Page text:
The never-ending issue over gender pay gap has been growing, ever since women were actively participation in the workforce decades ago. Despite these efforts by women activists to raise awareness about unequal pay between men and women in the workplace, people often chose to ignore the existence of a wage gap. Often perceived as a trivial matter, how should women overcome self-depreciating issues such as settling down for a lower pay?
One major argument why gender pay gap persists is because women simply have different priorities in life. There is a popular perception held about women to prefer staying at home and raise kids, rather than pursuing a successful career. Also since men are generally known or expected to be the financial breadwinner for a family, it becomes but natural for men to earn more than women.
However, a survey conducted by Pew Research Center finds contrasting findings. The problem however does not lie in the fact that women do not want to advance in their careers. The truth is, they simply cannot do so because they find it harder to juggle between work and family, especially when they have children.
According to the study, more than half (58 percent) working Millennial mothers state that being a working mother has made it harder for them to get ahead at work. On the other hand, there are only 19 percent working fathers who agree with the statement.
Interestingly, an article published by Public Broadcasting Service reveals that women are not the ones who cause the pay gap, but employers do. It is a fact that employers pay women less to do the same work that men do. As harmful as it could be, it has been a common workplace practice to value women less than their male counterparts. What makes the situation worse is that, there is actually legal law in the United States justifying the gender-related pay difference. The decision by the 9th U.S. Circuit Court of Appeals states that employers can legally pay women less based on their past salaries.
‘Take it or leave it’ often becomes a common threat for women when they try to negotiate for higher salary with their employer. And most of the time, women have to agree for whatever the compensation offered by employers, because they do not have other better choices.
See: Break the Glass: 8 Things Company Should Do to Close the Gender Pay Gap
But, is there nothing women can really do to improve their welfare? Here are 5 things women can actually do to fight for equal pay:
For women, it is inevitable that pay gap actually widens when they get older. As stated previously, being a working mother often becomes the main reason why women cannot get ahead in their careers. Not to mention, some laws have further supported this gender-pay divide to make it legal for employers to pay women less, based on their past salaries.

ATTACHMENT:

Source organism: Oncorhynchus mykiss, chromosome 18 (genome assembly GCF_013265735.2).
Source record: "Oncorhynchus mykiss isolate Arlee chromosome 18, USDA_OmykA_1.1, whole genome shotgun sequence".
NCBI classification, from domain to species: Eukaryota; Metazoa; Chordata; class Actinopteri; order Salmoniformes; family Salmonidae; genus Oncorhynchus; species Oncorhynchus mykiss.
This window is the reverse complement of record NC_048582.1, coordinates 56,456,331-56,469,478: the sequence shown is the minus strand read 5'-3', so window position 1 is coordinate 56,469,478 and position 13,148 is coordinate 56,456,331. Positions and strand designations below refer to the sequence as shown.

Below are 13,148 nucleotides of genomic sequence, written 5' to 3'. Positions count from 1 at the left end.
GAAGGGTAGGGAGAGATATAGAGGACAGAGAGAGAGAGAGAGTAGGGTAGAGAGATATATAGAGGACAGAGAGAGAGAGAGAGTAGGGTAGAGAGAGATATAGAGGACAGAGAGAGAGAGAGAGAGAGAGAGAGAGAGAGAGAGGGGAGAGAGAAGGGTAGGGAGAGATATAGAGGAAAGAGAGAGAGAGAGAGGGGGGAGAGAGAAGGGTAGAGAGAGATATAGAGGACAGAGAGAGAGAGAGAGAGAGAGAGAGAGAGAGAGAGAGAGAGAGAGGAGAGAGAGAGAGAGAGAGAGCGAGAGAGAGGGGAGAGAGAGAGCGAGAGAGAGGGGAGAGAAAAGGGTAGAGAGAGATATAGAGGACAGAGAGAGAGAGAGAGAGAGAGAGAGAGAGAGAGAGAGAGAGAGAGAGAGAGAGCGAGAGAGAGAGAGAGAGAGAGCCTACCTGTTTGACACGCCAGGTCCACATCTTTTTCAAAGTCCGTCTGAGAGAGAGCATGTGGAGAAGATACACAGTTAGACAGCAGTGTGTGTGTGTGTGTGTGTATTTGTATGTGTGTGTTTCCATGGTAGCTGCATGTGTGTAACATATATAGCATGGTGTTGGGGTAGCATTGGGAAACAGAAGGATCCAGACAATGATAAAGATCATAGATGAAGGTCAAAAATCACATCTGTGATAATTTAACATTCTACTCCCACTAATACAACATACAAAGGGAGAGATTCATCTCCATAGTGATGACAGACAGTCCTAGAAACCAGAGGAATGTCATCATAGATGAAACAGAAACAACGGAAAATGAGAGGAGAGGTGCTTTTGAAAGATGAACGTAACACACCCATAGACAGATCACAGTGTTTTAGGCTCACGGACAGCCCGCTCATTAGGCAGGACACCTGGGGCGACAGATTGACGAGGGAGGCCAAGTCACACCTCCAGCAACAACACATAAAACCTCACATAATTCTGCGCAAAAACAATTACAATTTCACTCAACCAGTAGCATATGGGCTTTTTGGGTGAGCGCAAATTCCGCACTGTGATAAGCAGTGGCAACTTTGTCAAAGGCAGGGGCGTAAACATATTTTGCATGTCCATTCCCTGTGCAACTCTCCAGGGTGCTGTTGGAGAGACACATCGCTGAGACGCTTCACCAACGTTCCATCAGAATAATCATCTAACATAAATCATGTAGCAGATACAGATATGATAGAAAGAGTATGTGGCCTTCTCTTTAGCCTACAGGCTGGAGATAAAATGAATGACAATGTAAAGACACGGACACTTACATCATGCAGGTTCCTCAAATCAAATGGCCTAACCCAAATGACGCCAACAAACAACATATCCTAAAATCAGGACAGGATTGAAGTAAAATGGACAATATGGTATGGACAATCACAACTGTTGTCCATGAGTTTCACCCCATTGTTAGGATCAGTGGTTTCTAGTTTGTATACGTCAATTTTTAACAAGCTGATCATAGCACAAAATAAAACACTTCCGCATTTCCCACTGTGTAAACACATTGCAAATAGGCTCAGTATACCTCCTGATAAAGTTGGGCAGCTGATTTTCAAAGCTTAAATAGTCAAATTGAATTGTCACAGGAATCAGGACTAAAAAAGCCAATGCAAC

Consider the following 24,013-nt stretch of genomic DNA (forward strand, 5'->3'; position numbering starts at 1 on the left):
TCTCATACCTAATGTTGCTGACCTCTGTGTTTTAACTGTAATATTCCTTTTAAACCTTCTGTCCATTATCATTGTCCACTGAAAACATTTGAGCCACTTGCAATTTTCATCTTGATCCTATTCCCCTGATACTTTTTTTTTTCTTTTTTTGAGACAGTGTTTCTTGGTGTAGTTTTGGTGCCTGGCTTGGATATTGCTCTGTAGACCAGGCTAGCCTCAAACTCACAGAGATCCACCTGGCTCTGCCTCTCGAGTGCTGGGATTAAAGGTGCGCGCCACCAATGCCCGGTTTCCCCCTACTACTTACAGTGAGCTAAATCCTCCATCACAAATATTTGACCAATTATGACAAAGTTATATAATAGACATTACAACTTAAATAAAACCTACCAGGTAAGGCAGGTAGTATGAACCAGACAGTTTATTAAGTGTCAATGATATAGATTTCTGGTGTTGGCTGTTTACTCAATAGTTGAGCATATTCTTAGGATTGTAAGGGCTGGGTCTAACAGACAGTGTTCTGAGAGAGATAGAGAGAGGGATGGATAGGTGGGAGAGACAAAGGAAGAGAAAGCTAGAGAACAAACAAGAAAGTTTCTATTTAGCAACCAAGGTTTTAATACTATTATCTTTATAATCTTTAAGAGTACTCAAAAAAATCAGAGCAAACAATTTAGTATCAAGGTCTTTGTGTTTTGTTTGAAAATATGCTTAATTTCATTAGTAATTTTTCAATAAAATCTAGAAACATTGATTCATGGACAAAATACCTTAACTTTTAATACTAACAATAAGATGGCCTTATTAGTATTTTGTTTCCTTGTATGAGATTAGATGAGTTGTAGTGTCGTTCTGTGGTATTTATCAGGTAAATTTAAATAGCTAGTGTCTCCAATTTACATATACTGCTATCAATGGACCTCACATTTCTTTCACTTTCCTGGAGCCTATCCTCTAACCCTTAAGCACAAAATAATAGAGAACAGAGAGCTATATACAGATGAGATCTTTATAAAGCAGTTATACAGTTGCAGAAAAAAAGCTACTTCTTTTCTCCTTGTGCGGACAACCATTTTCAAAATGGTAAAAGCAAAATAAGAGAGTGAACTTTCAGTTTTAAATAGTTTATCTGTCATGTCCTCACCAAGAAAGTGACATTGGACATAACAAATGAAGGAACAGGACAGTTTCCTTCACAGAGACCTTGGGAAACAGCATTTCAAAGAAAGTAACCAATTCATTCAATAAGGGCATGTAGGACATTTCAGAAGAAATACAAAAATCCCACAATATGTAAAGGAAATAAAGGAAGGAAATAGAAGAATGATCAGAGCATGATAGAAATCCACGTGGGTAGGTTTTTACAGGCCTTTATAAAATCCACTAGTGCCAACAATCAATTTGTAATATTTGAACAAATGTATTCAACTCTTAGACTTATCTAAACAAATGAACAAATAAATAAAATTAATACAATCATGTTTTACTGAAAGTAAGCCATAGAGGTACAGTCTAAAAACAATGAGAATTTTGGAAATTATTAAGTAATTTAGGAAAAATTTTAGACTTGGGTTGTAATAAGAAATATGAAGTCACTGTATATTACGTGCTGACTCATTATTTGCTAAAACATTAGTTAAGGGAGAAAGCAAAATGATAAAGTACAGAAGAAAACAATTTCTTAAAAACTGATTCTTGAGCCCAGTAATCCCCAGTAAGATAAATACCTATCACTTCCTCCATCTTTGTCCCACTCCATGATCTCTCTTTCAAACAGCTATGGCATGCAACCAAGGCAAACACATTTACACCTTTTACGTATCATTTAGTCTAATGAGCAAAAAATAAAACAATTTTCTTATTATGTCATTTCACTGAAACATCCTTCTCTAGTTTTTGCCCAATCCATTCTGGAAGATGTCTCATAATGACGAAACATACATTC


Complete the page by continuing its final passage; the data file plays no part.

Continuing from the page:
Therefore, it is crucial to start your fight early for fair pay at the early stages of your career. Hone your negotiation skill and ask for the best compensation you rightly deserve. Because towards the end, the paycheck you receive from your first job will matter for the rest of your career journey.
Sometimes, even women themselves do not realise that they earn less than the male employees. And for some cases, employers are also clueless about the wage gap in their organisation as well. When you understand that you are underpaid, the best advice is to talk directly and have conversation with your boss about it.
If you are unsure of how to approach your boss, first you can go to the HR department to find out what you can do to fix the situation.
When you suspect that you have experienced salary discrimination, you need to document everything that underlies your suspicion. Take notes of any relevant information that will support your argument, if you have to make a formal complaint or even file a lawsuit in the future.
As the old adage says, ‘there is power in numbers.’ Gathering collective support from other coworkers who experience the same injustice in pay at work, can be a good starting point to push for better and fairer pay at work.
Collecting massive support often becomes an effective method to carry out real and impactful change within a system.
When you have followed the previous four points and nothing much is done by your employer, then filing a lawsuit against the company will be one but unavoidable solution. While this could be a risky move for your career in the organisation, there will be a great sense of achievement when you realise equal pay after winning the lawsuit.
Read also: Singapore Shows Good Progress Towards Gender Parity: Grace Fu